The United States commander in Afghanistan has admitted that things are so dire there that there is a risk international forces will never beat the Taliban.
In a soon-to-be-published report to President Barack Obama, part of which has already appeared on the Washington Post website, General Stanley McChrystal maintains that victory is still possible, but far from certain.
The general wrote that the training of Afghan forces needed to be speeded up, but in the coming weeks he's expected to ask for tens of thousands of extra US forces.
He warned that "inadequate resources will likely result in failure".
More than 30,000 extra US troops have been sent to Afghanistan since May - almost doubling the US contingent.
But the BBC reports that first Washington needs to decide what strategy to pursue at a time when officials admit the security situation is worsening.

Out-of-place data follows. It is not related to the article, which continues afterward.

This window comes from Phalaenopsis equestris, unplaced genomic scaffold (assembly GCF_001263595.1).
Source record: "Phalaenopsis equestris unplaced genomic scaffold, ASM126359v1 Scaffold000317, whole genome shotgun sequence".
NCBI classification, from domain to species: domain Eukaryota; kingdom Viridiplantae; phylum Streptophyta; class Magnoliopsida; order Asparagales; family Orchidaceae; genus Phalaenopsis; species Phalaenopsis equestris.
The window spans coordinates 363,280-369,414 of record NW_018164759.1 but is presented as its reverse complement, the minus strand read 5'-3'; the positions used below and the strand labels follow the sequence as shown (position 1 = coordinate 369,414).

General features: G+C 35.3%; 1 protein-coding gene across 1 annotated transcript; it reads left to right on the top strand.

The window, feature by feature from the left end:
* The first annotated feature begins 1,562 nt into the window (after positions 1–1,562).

The White House says Mr Obama has not received any request for more troops in Afghanistan, and is not expecting one yet, because the situation there is still being assessed.
Prisons being used to 'recruit and plot attacks'
General McChrystal makes clear in the report that NATO-led troops are more focused on killing insurgents than protecting Afghan civilians. That, he wrote, needs to change.
He also says that Taliban and al Qaeda militants are using crowded prisons as a "sanctuary" to recruit and plot attacks. There are, he says, more insurgents per square foot in corrections facilities than anywhere else in Afghanistan.
Taliban and al Qaeda members comprise more than 2,500 of the country's 14,500 inmates.
The general says their leaders patiently coordinate and plan, unconcerned with interference from prison personnel or the military.